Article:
Improvements in our understanding of the biology of skin aging, coupled with increased demand, has led to a plethora of anti-aging skin care products reaching the market over the past ten years. There are now so many products available that it can be overwhelming to the consumer. Knowing a little about the science behind skin care products can help us make informed decisions when we purchase a cream or lotion that claims to have anti-aging properties.
Skin that is aged and damaged by sun exposure undergoes a number of important changes. The most important of these is the decreased production and increased breakdown of collagen and elastin, two key proteins that contribute to the skin's youthful appearance. Ultraviolet (UV) light damages elastic fibers and alters the skin's normal support architecture. Over time, aging and sun exposure result in wrinkling, loss of elasticity (sagging), increased pigmentation and a coarsening of our skin's texture. Our skin also loses its ability to retain moisture, resulting in dryness, cracking and flaking.
The following categories of ingredients have been found to have a beneficial effect on the appearance of aged skin. Ask your dermatologist for a list of products that he or she recommends.
1) Retinoids (Vitamin A Derivatives)
Retinoids (derivatives of vitamin A) are the best-studied and possibly the most effective of all the anti-wrinkle ingredients. Over-the-counter retinoids found in skin care products include retinol, retinal aldehyde and retinyl esters. These are widely available and are well-tolerated. Prescription creams contain retinoids such as tretinoin and tazarotene, which are more potent and are thought to be more effective, but they can be irritating to the skin. Fair-skinned people in particular may have trouble tolerating prescription retinoid creams.
There is ample evidence that vitamin A derivatives in skin care creams can improve the signs of aging. Retinoids lead to thickening of the epidermis (the top layer of the skin), increased smoothness of the skin, increased production of collagen, lightening of hyperpigmentation (discolouration) and lessening of fine wrinkles. Retinoids are degraded by sunlight and should be used at bedtime. They also increase sun-sensitivity and are best used in conjunction with a sunscreen.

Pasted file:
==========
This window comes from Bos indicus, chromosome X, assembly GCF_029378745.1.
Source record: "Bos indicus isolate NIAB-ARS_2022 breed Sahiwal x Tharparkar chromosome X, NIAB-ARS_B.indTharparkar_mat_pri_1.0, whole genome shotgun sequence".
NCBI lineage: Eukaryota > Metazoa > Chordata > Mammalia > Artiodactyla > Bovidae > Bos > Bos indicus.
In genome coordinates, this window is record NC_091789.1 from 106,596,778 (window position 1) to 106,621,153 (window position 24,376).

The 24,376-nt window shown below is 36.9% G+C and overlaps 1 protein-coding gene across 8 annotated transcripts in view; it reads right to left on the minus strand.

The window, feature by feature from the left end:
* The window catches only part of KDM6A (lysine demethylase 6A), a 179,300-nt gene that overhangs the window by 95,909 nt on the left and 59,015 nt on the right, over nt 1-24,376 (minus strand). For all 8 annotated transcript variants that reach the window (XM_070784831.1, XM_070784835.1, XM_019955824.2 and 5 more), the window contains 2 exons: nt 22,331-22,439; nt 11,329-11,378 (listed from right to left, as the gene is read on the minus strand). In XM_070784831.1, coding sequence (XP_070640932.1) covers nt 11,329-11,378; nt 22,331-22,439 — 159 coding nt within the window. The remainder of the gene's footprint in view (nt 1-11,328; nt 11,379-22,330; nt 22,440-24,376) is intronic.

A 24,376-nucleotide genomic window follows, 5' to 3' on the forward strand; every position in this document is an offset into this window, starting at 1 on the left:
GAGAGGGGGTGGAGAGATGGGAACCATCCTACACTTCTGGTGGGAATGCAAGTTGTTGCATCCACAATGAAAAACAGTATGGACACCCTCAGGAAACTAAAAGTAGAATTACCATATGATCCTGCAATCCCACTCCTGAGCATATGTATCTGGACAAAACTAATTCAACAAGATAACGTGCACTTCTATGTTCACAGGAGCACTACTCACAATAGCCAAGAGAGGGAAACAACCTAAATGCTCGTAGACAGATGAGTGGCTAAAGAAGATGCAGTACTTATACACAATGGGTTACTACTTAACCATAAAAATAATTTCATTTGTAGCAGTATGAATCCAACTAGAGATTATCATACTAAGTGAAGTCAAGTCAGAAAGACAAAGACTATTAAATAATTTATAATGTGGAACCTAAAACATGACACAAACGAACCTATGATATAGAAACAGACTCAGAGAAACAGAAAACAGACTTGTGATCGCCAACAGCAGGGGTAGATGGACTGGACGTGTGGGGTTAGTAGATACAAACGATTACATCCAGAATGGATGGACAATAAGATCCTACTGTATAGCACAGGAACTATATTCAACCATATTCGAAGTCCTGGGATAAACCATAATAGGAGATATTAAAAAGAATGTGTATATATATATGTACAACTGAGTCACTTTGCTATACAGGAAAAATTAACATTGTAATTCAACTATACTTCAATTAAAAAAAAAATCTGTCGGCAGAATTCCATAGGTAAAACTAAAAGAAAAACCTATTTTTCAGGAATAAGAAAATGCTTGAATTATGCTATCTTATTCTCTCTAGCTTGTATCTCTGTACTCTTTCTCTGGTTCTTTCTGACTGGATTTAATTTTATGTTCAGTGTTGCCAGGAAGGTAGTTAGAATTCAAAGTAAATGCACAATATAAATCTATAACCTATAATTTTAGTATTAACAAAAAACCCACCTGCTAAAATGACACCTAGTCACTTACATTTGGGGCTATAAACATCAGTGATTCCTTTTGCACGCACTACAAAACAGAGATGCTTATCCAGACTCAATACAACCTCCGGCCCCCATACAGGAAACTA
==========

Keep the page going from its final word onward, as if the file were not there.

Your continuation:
2) Antioxidants. Antioxidants are chemicals that fight cell damage from Free radicals. Free radicals are unstable molecules that are produced in our skin by external forces (like sun exposure, pollution or smoking) or internal forces like our normal metabolism or stress. These molecules are highly unstable and can react with our cells' DNA or the cell membrane (the lining around the cells), causing damage or cell death. Free radicals play an important part in skin aging and possibly also in the development of skin cancer.
Antioxidants "mop up" free radials by donating an electron to them, rendering them harmless. Because free radicals are produced after exposure to ultraviolet radiation, antioxidants may work synergistically with sunscreens to protect our skin from sun damage. Some can also lighten skin discolouration and stimulate collagen production. Antioxidants commonly used in skin care products include vitamins C and E.
3) Peptides and Proteins
Peptides are made of up short chains of amino acids, our body's "building blocks". Longer chains of peptides make up proteins. Peptides have been used in anti-aging creams for several years. They are the "messengers" of the body and in laboratory settings they activate cell growth and repair. Most peptides used in skin care products today act by stimulating the production of collagen, elastin and glycosaminoglycans (sugar molecules that help give the skin support).
4) Growth Factors
Growth factors are naturally-occurring substances that mediate signalling within and between cells. They promote repair and regeneration of cells, and have largely been studied in wound healing. They are being incorporated in to anti-aging products because of their ability to stimulate collagen production and inhibit its breakdown.
5) Alpha Hydroxy Acids
Hydroxy acids exfoliate the skin, making it appear smoother and brighter. The alpha hydroxy acid most commonly found in skin care products is glycolic acid, which is derived from sugar cane. It is an excellent exfoliator and is available over-the-counter as partially-neutralized formulations in concentrations ranging from 3 to 20%. In-office glycolic peels are more potent, ranging in strength from 20-70%. Glycolic acid lifts away dead skin cells, reduces unwanted pigmentation, moisturizes the skin and softens fine lines. Its use may increase sensitivity to sunlight and products containing glycolic acid should be used concurrently with sunscreen.